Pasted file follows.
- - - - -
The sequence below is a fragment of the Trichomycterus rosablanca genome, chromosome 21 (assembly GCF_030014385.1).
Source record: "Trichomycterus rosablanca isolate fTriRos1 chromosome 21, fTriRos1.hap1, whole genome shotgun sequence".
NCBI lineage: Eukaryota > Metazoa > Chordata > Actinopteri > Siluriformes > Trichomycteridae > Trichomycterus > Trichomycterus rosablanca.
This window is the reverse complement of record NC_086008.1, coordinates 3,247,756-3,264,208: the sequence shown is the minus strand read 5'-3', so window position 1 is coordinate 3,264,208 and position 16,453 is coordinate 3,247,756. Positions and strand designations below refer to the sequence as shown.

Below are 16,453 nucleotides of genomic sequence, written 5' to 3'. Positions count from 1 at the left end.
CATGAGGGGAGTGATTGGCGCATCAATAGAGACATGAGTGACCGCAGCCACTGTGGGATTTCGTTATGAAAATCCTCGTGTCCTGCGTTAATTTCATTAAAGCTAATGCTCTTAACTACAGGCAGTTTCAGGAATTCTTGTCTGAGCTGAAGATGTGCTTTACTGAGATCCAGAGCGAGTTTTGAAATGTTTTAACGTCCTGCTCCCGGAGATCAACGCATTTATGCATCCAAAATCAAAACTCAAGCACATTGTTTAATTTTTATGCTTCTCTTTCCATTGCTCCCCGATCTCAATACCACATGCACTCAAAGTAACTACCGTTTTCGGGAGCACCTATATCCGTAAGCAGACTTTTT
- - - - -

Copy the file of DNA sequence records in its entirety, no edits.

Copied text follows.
The sequence below is a fragment of the Trichomycterus rosablanca genome, chromosome 21 (assembly GCF_030014385.1).
Source record: "Trichomycterus rosablanca isolate fTriRos1 chromosome 21, fTriRos1.hap1, whole genome shotgun sequence".
NCBI lineage: Eukaryota > Metazoa > Chordata > Actinopteri > Siluriformes > Trichomycteridae > Trichomycterus > Trichomycterus rosablanca.
This window is the reverse complement of record NC_086008.1, coordinates 3,247,756-3,264,208: the sequence shown is the minus strand read 5'-3', so window position 1 is coordinate 3,264,208 and position 16,453 is coordinate 3,247,756. Positions and strand designations below refer to the sequence as shown.

Below are 16,453 nucleotides of genomic sequence, written 5' to 3'. Positions count from 1 at the left end.
CATGAGGGGAGTGATTGGCGCATCAATAGAGACATGAGTGACCGCAGCCACTGTGGGATTTCGTTATGAAAATCCTCGTGTCCTGCGTTAATTTCATTAAAGCTAATGCTCTTAACTACAGGCAGTTTCAGGAATTCTTGTCTGAGCTGAAGATGTGCTTTACTGAGATCCAGAGCGAGTTTTGAAATGTTTTAACGTCCTGCTCCCGGAGATCAACGCATTTATGCATCCAAAATCAAAACTCAAGCACATTGTTTAATTTTTATGCTTCTCTTTCCATTGCTCCCCGATCTCAATACCACATGCACTCAAAGTAACTACCGTTTTCGGGAGCACCTATATCCGTAAGCAGACTTTTT